Again, thank you for the opportunity to share a few thoughts with you this morning. 

I especially want to extend a heartfelt thanks to Assistant Vice Chancellor Gioconda Guerra Perez, Chancellor Robert Jones, Provost Andreas Cangellaris, and Dean Feng Sheng Hu in the College of LAS. 

The fact that I am standing before you today gives testimony to our current administration’s commitment to American Indian people and issues on campus. And it demonstrates the vital role Indigenous people – and yes, all people – have in creating and maintaining a truly diverse and inclusive Illinois.

Kwa’kwa

Delivered by Matthew Sakiestewa Gilbert at the Annual Celebration of Diversity Breakfast, University of Illinois at Urbana-Champaign, November 9, 2018

 

Hopi Runners wins 2019 David J. Weber-Clements Prize

I am pleased to announce that my book on Hopi long distance runners has won the 2019 David J. Weber-Clements Center Prize for “best non-fiction book on Southwestern America.”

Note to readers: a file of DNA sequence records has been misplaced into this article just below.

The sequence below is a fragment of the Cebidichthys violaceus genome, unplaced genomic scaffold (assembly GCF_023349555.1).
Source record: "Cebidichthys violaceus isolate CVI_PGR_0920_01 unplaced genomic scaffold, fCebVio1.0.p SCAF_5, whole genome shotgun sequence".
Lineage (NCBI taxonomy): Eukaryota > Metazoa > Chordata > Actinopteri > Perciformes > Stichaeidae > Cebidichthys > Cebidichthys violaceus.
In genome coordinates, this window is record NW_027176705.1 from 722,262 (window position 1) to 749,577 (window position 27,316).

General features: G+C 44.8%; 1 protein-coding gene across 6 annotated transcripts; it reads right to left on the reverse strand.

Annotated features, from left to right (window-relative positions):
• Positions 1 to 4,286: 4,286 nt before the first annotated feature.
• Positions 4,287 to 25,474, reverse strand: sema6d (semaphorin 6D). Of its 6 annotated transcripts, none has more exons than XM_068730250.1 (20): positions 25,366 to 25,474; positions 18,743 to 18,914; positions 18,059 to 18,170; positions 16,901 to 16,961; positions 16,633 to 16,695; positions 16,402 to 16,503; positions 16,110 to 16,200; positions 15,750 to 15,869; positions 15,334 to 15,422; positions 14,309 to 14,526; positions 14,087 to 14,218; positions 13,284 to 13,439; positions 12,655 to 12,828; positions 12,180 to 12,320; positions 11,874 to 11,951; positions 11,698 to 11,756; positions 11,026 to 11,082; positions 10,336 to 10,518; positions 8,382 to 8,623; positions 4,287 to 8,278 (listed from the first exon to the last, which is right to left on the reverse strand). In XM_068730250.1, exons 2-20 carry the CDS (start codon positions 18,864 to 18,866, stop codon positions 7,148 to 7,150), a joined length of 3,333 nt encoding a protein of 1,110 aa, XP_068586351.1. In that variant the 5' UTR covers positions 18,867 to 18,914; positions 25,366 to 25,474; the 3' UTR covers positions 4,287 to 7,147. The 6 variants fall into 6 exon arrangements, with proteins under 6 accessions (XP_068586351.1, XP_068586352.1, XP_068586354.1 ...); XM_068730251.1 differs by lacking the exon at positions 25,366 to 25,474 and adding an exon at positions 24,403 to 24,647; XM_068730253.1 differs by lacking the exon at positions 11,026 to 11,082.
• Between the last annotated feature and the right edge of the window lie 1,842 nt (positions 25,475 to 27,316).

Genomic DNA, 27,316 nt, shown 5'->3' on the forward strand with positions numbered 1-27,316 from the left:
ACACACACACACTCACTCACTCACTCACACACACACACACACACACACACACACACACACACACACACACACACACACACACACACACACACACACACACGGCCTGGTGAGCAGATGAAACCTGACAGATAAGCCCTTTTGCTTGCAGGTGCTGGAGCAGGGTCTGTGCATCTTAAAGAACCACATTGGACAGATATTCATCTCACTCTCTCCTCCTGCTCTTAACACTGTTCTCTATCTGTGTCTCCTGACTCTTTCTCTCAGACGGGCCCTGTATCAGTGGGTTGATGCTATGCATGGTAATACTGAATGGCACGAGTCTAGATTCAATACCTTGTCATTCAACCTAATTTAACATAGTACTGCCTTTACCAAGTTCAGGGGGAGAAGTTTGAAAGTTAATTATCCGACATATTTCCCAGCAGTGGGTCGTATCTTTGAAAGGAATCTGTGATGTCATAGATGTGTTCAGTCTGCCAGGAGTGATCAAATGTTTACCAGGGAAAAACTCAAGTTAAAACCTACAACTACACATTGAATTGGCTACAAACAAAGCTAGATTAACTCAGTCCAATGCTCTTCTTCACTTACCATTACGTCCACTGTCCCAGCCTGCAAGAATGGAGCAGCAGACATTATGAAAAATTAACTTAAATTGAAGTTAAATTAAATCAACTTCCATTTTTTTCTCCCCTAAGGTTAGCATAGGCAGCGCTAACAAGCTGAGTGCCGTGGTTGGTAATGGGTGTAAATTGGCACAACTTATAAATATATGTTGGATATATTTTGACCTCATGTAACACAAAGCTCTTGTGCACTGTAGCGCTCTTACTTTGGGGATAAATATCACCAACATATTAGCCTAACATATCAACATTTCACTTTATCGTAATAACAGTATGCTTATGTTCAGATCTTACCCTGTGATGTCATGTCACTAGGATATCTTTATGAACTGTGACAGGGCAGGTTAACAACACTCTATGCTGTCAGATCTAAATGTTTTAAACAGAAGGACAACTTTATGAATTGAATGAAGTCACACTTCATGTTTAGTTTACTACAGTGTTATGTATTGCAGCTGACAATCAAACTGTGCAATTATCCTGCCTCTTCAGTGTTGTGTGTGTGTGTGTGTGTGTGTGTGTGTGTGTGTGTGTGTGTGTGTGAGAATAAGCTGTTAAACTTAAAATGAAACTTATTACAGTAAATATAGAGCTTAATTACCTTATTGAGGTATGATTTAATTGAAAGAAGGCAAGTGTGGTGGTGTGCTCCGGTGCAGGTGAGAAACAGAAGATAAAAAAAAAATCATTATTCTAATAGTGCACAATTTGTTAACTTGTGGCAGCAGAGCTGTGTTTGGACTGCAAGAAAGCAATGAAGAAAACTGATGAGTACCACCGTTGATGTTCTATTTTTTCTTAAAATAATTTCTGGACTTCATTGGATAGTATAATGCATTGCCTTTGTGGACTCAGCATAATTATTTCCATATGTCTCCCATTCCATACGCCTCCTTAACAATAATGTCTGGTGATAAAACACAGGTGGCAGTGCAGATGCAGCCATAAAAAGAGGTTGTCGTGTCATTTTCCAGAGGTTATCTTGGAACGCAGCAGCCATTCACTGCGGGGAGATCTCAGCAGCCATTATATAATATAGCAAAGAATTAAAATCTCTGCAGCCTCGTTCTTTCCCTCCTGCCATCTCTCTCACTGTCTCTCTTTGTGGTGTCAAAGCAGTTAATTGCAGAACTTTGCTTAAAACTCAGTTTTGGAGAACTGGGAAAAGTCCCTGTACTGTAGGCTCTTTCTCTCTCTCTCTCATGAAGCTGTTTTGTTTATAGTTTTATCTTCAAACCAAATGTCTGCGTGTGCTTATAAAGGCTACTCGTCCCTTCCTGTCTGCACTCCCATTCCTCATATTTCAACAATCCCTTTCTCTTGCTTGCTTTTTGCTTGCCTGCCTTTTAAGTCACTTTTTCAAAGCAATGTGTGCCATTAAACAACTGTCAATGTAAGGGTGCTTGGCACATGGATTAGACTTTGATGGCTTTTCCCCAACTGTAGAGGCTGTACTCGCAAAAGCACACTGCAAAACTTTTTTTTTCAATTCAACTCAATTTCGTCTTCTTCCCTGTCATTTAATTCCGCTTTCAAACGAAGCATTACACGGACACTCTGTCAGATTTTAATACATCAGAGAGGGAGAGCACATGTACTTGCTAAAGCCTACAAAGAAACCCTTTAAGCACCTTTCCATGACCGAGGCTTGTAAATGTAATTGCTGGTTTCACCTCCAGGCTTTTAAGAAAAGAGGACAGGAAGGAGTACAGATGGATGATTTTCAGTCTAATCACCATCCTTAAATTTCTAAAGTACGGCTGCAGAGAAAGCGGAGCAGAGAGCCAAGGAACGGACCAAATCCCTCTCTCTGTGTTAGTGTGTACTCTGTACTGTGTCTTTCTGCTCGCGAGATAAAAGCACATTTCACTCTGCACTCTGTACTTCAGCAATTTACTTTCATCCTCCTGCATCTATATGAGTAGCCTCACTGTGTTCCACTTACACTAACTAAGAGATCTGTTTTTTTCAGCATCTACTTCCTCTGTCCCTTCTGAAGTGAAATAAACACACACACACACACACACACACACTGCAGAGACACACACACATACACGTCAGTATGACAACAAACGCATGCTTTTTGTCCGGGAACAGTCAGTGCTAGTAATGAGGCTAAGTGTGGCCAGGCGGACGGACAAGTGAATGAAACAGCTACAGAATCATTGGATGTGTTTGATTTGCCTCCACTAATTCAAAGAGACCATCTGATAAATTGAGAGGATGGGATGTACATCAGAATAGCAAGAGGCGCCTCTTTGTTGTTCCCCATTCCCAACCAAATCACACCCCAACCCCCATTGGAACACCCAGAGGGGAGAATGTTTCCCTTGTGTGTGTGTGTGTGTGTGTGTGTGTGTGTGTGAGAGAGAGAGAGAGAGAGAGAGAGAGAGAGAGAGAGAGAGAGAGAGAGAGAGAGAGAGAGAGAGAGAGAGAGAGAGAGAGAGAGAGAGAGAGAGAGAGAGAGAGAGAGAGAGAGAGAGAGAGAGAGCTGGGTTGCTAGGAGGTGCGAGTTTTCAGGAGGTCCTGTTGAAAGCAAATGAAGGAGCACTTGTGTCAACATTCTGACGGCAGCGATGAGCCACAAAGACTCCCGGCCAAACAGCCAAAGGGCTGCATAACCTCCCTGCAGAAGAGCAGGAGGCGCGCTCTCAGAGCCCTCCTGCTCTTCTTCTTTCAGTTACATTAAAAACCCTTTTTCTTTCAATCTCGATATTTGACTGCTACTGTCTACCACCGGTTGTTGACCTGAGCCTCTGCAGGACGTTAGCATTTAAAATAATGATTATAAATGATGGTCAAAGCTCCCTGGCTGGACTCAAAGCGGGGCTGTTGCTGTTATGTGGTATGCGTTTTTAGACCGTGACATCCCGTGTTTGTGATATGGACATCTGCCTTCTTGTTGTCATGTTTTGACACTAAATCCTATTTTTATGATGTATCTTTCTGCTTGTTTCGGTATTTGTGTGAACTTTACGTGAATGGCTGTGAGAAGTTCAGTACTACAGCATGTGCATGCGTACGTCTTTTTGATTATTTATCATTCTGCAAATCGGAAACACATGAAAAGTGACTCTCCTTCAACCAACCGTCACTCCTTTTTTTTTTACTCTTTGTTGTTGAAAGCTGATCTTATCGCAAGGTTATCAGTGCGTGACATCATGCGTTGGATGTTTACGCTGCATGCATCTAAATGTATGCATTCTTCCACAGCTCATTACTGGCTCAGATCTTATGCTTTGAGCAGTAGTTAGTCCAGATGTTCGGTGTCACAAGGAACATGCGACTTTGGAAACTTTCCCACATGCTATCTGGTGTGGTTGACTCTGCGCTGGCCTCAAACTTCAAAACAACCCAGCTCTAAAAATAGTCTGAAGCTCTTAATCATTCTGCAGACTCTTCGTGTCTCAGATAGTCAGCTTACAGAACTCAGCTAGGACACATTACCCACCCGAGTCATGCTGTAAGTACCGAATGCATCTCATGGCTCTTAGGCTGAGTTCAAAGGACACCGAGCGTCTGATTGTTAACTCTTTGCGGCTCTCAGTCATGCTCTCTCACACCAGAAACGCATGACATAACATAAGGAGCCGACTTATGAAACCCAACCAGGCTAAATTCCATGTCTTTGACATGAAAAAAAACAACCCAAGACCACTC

The award is presented annually by the William P. Clements Center for Southwest Studies and the Western History Association. I received the award last week at the Western History Association conference, which was held at the Westgate Resort and Casino in Las Vegas.

This would not have been possible without the support of many people over the years who encouraged me as I wrote and completed the book. To them, I extend a heartfelt Kwakwha!

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Making a run for the desert

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Seated at the UofI AIS Director’s Desk

I am excited to announce that I will be leaving the University of Illinois soon to begin a new appointment as Professor and Head of the Department of American Indian Studies at the University of Arizona!